The future has been over sold and under imagined leading to a global traffic jam of epic proportions.

The future of transport, as imagined by Fritz Lang in 1927's seminal science fiction classic Metropolis.

Ask anyone about what the future will look like, and they will almost always talk mention some form of transport.

Whether it is teleporting, flying trains, jet packs or hover cars, all our visions of the future include new and exciting ways of getting from one place to another. The problem is, our vision for the future of transport hasn't changed in a long time.

Look back at the classic science fiction films from the 1920s, such as Fritz Lang's seminal Metropolis, and you will see something similar to what has been envisioned in the latest Hollywood blockbuster, such as this year's derivative Total Recall remake.

This problem was summed up succinctly this week at the Guardian's future of sustainable transport: solving global gridlock debate by Susan Claris, a transport planner at Arup, when she said:

"The future is over-sold and under-imagined"

Claris doesn't claim to have come up with this snappy quote, crediting a colleague of hers at Arup, but she certainly believes in its central thesis.

She told the debate that while it is "very tempting to think of a single future", where everyone has a jet pack strapped to their back and commutes to work in flying trains, it simply won't work for transport in the future.

Seven billion

Half of the world's almost seven billion people currently live in urban areas. However, by the time 2050 rolls around, there will be over nine billion people on the planet and 70 percent of these will be living in urban areas.

Of that 70 percent only 1.3 billion will in the developed world, with 5 billion in less developed countries. These cities in developing countries will be unaccustomed to dealing with and planning for traffic in volumes which are sure to accompany the surge in population.

According to Claris, every single day 170,000 more people are moving to urban environments across the globe.

We are already seeing the effects. The average American spends a week in traffic jams every year. But this is nothing compared to what is happening in the world's developing countries.

100 mile traffic jam

Last year in China there was an 100 mile traffic jam which took 11 days to clear. The average Beijing commuter has a five hour drive to and from work every single day.

These cities will face congestion on an unprecedented level in the coming years and with a predicted 2-4 billion cars on the road by 2050, a new vision for the future of transport is badly needed.

It is clear now that reducing emissions and making ever greener vehicles is not the answer to everything, the problem of congestion and lack of mobility will remain.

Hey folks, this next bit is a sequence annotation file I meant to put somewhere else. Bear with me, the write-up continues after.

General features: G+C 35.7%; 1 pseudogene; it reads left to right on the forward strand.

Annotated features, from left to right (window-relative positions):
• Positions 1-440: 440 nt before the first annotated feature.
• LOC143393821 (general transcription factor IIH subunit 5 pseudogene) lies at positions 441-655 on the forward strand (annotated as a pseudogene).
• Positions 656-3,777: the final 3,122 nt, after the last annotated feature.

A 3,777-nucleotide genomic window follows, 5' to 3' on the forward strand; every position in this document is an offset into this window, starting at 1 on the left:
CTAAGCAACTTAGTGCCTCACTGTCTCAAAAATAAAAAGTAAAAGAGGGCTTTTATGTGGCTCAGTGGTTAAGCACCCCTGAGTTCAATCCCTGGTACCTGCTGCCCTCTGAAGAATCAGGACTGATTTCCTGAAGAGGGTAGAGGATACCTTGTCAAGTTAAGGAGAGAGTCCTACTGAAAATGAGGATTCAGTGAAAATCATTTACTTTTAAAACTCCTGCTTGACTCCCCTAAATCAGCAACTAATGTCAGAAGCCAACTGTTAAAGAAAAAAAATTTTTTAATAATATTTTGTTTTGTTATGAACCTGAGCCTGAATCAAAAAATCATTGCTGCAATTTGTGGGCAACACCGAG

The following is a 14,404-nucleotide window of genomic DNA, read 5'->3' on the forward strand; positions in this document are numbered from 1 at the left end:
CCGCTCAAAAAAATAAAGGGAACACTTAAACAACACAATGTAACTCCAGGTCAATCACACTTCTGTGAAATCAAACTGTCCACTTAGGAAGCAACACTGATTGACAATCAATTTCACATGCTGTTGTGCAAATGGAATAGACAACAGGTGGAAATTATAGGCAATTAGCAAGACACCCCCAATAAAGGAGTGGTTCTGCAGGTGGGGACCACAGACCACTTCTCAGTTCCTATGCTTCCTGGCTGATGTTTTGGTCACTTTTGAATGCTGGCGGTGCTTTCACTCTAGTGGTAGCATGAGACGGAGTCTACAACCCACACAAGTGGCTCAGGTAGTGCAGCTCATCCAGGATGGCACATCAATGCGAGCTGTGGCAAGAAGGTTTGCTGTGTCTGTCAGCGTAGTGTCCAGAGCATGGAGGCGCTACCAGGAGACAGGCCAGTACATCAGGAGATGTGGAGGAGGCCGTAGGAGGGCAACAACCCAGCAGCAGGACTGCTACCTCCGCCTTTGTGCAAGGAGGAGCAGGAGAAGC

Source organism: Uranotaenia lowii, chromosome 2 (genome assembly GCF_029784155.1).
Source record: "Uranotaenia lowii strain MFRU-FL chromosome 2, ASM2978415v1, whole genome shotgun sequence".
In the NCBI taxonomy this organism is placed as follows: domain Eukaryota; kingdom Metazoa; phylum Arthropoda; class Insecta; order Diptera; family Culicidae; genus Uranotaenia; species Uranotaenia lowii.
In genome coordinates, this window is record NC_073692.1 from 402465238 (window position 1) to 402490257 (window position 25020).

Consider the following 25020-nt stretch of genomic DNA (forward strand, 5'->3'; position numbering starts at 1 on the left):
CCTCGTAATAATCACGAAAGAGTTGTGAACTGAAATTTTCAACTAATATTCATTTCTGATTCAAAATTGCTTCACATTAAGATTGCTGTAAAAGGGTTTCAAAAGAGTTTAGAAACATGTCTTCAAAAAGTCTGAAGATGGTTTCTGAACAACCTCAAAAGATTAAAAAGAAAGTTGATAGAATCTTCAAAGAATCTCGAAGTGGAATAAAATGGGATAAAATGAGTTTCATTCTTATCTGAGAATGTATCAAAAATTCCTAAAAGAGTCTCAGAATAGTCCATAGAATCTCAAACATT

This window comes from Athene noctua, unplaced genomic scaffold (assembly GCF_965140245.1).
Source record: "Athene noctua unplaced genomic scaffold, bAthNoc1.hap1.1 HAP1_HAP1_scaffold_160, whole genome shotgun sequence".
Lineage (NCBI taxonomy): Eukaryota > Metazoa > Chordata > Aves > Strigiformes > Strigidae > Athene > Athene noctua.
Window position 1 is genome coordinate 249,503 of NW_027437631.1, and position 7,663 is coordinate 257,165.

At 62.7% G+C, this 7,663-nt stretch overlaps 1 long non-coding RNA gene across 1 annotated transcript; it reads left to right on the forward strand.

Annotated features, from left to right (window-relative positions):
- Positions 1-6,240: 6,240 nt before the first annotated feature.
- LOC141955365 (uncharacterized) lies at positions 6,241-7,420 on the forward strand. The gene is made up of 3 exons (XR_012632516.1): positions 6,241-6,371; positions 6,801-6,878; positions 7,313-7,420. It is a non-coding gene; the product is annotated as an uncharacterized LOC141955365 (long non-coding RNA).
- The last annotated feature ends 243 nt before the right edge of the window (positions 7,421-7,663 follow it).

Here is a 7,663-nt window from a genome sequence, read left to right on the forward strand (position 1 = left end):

Barb Samardzich, vice president of product development at Ford of Europe, agrees with Claris:

"Today, with increasing migration to urban areas and growing numbers of vehicles on the road, the freedom of mobility is now threatened by an increasing congestion problem, especially in metropolitan areas around the world."

However Samardzich sees Ford's drive towards a more connected car as key to helping solve this problem.

"Current in-car connectivity systems of the here and now will form the basis of our connected cars of the future - those that will talk to each other and the environment around them, helping to potentially reduce accidents and keep traffic moving."

Samardzich spoke about Bill Ford, the executive chair of the Ford Motor Company, who has been a strong advocate of green technology for over 20 years and is now looking at getting rid of gridlock:

"The mobility model we have today, simply won't work tomorrow."


One of the key issues which need to be addressed is the ownership of cars themselves.

Cars are a status symbol. They are a symbol of freedom.

Most people could survive without one, but, for most people, not owning a car is anathema. Despite the fact that a car is parked for 96 percent of the time, people don't want to give them up.

Claris believes a shift in focus is needed to address this issue: "We need to plan for people and we need to recognise that people are not rational, and most of the time follow their gut and heart [when making decisions]."

Sylvain Haon, secretary general of the Polis Network agrees that the focus needs to be on people and not machines. "We have to change our mindset. We have until now been focused on movement of traffic."

Haon said we need to find an alternative to private car ownership, and look toward the "integration between modes of transport" and focus on the individual rather than the whole.

Despite this debate taking place, a lot of people talking about this issue, and people genuinely wanting things to change, it seems as if we are inexorably moving towards a global traffic jam of epic proportions.

Leadership is a major problem and there seems to be no joined-up thinking as of yet from the different groups involved, including governments, local authorities and car manufacturers.

Jet packs and flying cars are all well and good for science fiction films, but in the real world it will take strong leadership from the political sphere to change anything, and with 170,000 people moving to urban areas every single day, the clock is ticking.